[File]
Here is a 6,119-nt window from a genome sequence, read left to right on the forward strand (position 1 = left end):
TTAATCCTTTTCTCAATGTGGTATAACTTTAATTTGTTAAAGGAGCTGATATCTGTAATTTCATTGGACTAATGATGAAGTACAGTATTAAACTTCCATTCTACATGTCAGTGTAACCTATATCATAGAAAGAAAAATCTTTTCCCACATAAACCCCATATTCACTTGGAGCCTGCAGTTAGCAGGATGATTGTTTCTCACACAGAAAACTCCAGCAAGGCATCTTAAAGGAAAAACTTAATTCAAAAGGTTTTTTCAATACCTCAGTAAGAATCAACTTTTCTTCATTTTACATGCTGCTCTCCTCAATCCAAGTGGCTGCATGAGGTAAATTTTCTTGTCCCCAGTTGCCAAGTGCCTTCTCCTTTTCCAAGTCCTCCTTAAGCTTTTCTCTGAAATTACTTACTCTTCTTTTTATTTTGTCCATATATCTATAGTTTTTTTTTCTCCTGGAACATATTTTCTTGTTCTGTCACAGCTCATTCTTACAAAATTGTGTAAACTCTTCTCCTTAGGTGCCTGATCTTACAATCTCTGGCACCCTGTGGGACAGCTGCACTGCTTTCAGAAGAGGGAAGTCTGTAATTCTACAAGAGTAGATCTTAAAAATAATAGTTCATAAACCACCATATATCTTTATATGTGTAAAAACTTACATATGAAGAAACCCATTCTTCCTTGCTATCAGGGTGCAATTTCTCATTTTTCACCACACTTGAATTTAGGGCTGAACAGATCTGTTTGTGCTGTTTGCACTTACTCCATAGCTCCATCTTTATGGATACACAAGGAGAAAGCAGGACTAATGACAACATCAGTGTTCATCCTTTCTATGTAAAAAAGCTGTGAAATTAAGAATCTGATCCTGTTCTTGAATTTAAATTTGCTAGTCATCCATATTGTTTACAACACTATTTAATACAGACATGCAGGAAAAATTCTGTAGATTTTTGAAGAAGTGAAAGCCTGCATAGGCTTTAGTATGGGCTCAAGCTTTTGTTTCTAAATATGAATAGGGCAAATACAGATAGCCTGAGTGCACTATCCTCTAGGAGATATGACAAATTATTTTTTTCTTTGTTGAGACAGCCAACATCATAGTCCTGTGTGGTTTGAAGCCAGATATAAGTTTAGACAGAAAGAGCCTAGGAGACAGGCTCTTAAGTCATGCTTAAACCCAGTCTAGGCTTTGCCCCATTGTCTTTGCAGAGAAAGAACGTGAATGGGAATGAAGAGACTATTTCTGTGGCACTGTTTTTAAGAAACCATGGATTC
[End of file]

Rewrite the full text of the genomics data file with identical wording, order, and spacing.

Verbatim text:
Here is a 6,119-nt window from a genome sequence, read left to right on the forward strand (position 1 = left end):
TTAATCCTTTTCTCAATGTGGTATAACTTTAATTTGTTAAAGGAGCTGATATCTGTAATTTCATTGGACTAATGATGAAGTACAGTATTAAACTTCCATTCTACATGTCAGTGTAACCTATATCATAGAAAGAAAAATCTTTTCCCACATAAACCCCATATTCACTTGGAGCCTGCAGTTAGCAGGATGATTGTTTCTCACACAGAAAACTCCAGCAAGGCATCTTAAAGGAAAAACTTAATTCAAAAGGTTTTTTCAATACCTCAGTAAGAATCAACTTTTCTTCATTTTACATGCTGCTCTCCTCAATCCAAGTGGCTGCATGAGGTAAATTTTCTTGTCCCCAGTTGCCAAGTGCCTTCTCCTTTTCCAAGTCCTCCTTAAGCTTTTCTCTGAAATTACTTACTCTTCTTTTTATTTTGTCCATATATCTATAGTTTTTTTTTCTCCTGGAACATATTTTCTTGTTCTGTCACAGCTCATTCTTACAAAATTGTGTAAACTCTTCTCCTTAGGTGCCTGATCTTACAATCTCTGGCACCCTGTGGGACAGCTGCACTGCTTTCAGAAGAGGGAAGTCTGTAATTCTACAAGAGTAGATCTTAAAAATAATAGTTCATAAACCACCATATATCTTTATATGTGTAAAAACTTACATATGAAGAAACCCATTCTTCCTTGCTATCAGGGTGCAATTTCTCATTTTTCACCACACTTGAATTTAGGGCTGAACAGATCTGTTTGTGCTGTTTGCACTTACTCCATAGCTCCATCTTTATGGATACACAAGGAGAAAGCAGGACTAATGACAACATCAGTGTTCATCCTTTCTATGTAAAAAAGCTGTGAAATTAAGAATCTGATCCTGTTCTTGAATTTAAATTTGCTAGTCATCCATATTGTTTACAACACTATTTAATACAGACATGCAGGAAAAATTCTGTAGATTTTTGAAGAAGTGAAAGCCTGCATAGGCTTTAGTATGGGCTCAAGCTTTTGTTTCTAAATATGAATAGGGCAAATACAGATAGCCTGAGTGCACTATCCTCTAGGAGATATGACAAATTATTTTTTTCTTTGTTGAGACAGCCAACATCATAGTCCTGTGTGGTTTGAAGCCAGATATAAGTTTAGACAGAAAGAGCCTAGGAGACAGGCTCTTAAGTCATGCTTAAACCCAGTCTAGGCTTTGCCCCATTGTCTTTGCAGAGAAAGAACGTGAATGGGAATGAAGAGACTATTTCTGTGGCACTGTTTTTAAGAAACCATGGATTC